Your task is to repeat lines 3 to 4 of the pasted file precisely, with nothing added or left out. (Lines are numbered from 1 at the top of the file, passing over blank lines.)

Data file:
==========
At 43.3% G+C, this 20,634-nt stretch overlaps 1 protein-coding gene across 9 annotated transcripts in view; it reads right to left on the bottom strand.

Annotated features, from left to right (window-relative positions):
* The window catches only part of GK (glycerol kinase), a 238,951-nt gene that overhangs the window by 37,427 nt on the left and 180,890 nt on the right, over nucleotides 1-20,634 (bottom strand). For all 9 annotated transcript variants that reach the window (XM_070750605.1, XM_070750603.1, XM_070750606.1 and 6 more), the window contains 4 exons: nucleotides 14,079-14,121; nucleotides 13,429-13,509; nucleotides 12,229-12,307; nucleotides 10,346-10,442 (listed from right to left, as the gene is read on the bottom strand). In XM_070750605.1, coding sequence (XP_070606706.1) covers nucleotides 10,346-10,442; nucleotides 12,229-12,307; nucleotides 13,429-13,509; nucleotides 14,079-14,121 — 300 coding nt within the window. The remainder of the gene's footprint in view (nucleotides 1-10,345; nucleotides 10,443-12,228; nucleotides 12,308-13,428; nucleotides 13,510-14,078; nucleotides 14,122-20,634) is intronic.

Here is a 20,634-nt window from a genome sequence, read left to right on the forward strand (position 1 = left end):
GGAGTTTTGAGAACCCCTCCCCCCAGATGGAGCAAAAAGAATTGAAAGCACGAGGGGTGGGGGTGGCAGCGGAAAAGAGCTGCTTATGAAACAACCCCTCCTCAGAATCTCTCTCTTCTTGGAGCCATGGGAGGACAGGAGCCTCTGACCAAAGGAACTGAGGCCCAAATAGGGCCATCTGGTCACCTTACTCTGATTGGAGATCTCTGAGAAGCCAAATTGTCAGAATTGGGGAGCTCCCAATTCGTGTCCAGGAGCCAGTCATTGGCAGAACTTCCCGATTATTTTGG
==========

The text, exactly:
* The window catches only part of GK (glycerol kinase), a 238,951-nt gene that overhangs the window by 37,427 nt on the left and 180,890 nt on the right, over nucleotides 1-20,634 (bottom strand). For all 9 annotated transcript variants that reach the window (XM_070750605.1, XM_070750603.1, XM_070750606.1 and 6 more), the window contains 4 exons: nucleotides 14,079-14,121; nucleotides 13,429-13,509; nucleotides 12,229-12,307; nucleotides 10,346-10,442 (listed from right to left, as the gene is read on the bottom strand). In XM_070750605.1, coding sequence (XP_070606706.1) covers nucleotides 10,346-10,442; nucleotides 12,229-12,307; nucleotides 13,429-13,509; nucleotides 14,079-14,121 — 300 coding nt within the window. The remainder of the gene's footprint in view (nucleotides 1-10,345; nucleotides 10,443-12,228; nucleotides 12,308-13,428; nucleotides 13,510-14,078; nucleotides 14,122-20,634) is intronic.

Here is a 20,634-nt window from a genome sequence, read left to right on the forward strand (position 1 = left end):